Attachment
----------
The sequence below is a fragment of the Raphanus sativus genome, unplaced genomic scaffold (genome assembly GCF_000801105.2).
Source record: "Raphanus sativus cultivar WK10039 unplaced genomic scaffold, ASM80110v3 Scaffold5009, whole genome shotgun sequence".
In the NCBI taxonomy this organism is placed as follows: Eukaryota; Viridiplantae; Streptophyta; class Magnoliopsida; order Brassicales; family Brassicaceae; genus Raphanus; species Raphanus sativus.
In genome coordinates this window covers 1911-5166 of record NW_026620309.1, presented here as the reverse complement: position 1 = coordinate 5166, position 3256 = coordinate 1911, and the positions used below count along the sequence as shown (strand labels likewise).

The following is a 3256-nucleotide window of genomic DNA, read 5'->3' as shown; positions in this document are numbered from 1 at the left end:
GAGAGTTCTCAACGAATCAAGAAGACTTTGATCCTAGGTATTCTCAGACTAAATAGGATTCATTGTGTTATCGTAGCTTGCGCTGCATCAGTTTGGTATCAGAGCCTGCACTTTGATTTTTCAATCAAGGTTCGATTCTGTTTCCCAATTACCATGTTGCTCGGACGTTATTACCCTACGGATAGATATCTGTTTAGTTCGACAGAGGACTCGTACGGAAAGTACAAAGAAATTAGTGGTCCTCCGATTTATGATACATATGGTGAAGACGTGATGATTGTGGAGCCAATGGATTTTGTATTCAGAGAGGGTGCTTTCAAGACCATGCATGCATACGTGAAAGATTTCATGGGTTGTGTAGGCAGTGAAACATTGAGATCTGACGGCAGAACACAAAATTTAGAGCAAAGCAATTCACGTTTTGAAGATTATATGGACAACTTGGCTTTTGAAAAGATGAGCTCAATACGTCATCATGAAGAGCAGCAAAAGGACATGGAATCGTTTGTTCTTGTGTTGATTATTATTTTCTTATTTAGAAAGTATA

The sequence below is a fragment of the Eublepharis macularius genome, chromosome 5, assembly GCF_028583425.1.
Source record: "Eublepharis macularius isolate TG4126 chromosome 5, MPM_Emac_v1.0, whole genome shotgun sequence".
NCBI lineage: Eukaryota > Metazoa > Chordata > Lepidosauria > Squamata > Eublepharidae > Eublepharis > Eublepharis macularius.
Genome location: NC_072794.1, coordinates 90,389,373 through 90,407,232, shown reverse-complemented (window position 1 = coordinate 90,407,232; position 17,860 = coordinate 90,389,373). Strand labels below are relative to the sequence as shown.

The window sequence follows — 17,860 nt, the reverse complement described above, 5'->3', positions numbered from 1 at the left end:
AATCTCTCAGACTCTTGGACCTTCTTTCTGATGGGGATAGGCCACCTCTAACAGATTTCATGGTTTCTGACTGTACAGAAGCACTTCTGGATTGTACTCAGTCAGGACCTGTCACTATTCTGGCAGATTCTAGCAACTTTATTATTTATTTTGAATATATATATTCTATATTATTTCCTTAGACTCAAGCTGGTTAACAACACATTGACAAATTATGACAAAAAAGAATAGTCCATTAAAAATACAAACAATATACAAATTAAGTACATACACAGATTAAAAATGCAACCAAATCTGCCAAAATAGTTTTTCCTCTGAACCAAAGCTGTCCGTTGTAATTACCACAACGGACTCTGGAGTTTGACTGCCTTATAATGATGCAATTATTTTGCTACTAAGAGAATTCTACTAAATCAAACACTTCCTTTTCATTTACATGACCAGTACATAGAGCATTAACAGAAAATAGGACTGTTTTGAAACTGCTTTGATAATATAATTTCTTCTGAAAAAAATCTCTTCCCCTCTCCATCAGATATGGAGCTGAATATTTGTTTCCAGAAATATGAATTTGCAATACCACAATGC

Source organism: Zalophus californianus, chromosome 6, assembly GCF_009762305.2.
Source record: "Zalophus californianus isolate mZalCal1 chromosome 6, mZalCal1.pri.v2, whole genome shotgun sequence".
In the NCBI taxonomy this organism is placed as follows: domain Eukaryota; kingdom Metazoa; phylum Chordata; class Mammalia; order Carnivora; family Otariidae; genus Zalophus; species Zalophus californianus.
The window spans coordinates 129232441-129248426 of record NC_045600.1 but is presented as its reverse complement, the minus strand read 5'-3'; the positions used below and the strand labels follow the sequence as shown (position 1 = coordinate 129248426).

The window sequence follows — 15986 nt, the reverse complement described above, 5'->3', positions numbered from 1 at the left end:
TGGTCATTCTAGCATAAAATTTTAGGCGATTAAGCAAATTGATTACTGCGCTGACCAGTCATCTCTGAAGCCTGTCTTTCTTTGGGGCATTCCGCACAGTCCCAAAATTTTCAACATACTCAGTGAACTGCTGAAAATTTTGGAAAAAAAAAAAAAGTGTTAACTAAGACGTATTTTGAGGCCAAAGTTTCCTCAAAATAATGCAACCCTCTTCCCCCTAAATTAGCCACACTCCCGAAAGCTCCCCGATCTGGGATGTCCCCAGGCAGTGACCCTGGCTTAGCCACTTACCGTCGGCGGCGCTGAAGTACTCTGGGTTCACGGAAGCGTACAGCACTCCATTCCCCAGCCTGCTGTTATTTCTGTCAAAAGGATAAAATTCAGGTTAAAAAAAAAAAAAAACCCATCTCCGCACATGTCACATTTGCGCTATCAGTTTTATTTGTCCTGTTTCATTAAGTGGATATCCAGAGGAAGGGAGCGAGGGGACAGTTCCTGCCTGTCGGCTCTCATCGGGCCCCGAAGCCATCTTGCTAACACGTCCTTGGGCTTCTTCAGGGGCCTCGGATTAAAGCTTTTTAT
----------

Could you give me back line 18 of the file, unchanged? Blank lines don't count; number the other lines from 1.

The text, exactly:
TGGTCATTCTAGCATAAAATTTTAGGCGATTAAGCAAATTGATTACTGCGCTGACCAGTCATCTCTGAAGCCTGTCTTTCTTTGGGGCATTCCGCACAGTCCCAAAATTTTCAACATACTCAGTGAACTGCTGAAAATTTTGGAAAAAAAAAAAAAGTGTTAACTAAGACGTATTTTGAGGCCAAAGTTTCCTCAAAATAATGCAACCCTCTTCCCCCTAAATTAGCCACACTCCCGAAAGCTCCCCGATCTGGGATGTCCCCAGGCAGTGACCCTGGCTTAGCCACTTACCGTCGGCGGCGCTGAAGTACTCTGGGTTCACGGAAGCGTACAGCACTCCATTCCCCAGCCTGCTGTTATTTCTGTCAAAAGGATAAAATTCAGGTTAAAAAAAAAAAAAAACCCATCTCCGCACATGTCACATTTGCGCTATCAGTTTTATTTGTCCTGTTTCATTAAGTGGATATCCAGAGGAAGGGAGCGAGGGGACAGTTCCTGCCTGTCGGCTCTCATCGGGCCCCGAAGCCATCTTGCTAACACGTCCTTGGGCTTCTTCAGGGGCCTCGGATTAAAGCTTTTTAT